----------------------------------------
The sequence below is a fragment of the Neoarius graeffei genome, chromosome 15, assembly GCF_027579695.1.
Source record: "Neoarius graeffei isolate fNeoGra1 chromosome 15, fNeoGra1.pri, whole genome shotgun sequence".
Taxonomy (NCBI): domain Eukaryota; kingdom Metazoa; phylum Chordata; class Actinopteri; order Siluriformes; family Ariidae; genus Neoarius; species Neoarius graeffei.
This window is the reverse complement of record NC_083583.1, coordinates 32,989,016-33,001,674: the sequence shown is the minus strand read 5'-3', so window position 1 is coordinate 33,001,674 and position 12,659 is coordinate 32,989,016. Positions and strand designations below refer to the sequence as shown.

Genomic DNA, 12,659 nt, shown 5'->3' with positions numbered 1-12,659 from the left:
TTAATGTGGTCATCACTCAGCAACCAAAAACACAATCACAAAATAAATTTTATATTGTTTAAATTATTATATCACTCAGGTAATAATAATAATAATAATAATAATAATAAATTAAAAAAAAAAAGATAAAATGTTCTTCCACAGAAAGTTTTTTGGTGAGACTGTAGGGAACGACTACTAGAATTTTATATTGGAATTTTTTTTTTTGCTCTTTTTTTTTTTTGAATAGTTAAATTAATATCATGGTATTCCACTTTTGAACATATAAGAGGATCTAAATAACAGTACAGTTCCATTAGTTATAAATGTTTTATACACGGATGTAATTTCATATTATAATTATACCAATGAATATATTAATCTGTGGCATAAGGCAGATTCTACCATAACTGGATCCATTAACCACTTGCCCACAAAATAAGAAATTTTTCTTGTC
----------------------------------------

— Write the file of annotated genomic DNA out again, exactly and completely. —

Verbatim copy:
The sequence below is a fragment of the Neoarius graeffei genome, chromosome 15, assembly GCF_027579695.1.
Source record: "Neoarius graeffei isolate fNeoGra1 chromosome 15, fNeoGra1.pri, whole genome shotgun sequence".
Taxonomy (NCBI): domain Eukaryota; kingdom Metazoa; phylum Chordata; class Actinopteri; order Siluriformes; family Ariidae; genus Neoarius; species Neoarius graeffei.
This window is the reverse complement of record NC_083583.1, coordinates 32,989,016-33,001,674: the sequence shown is the minus strand read 5'-3', so window position 1 is coordinate 33,001,674 and position 12,659 is coordinate 32,989,016. Positions and strand designations below refer to the sequence as shown.

Genomic DNA, 12,659 nt, shown 5'->3' with positions numbered 1-12,659 from the left:
TTAATGTGGTCATCACTCAGCAACCAAAAACACAATCACAAAATAAATTTTATATTGTTTAAATTATTATATCACTCAGGTAATAATAATAATAATAATAATAATAATAAATTAAAAAAAAAAAGATAAAATGTTCTTCCACAGAAAGTTTTTTGGTGAGACTGTAGGGAACGACTACTAGAATTTTATATTGGAATTTTTTTTTTTGCTCTTTTTTTTTTTTGAATAGTTAAATTAATATCATGGTATTCCACTTTTGAACATATAAGAGGATCTAAATAACAGTACAGTTCCATTAGTTATAAATGTTTTATACACGGATGTAATTTCATATTATAATTATACCAATGAATATATTAATCTGTGGCATAAGGCAGATTCTACCATAACTGGATCCATTAACCACTTGCCCACAAAATAAGAAATTTTTCTTGTC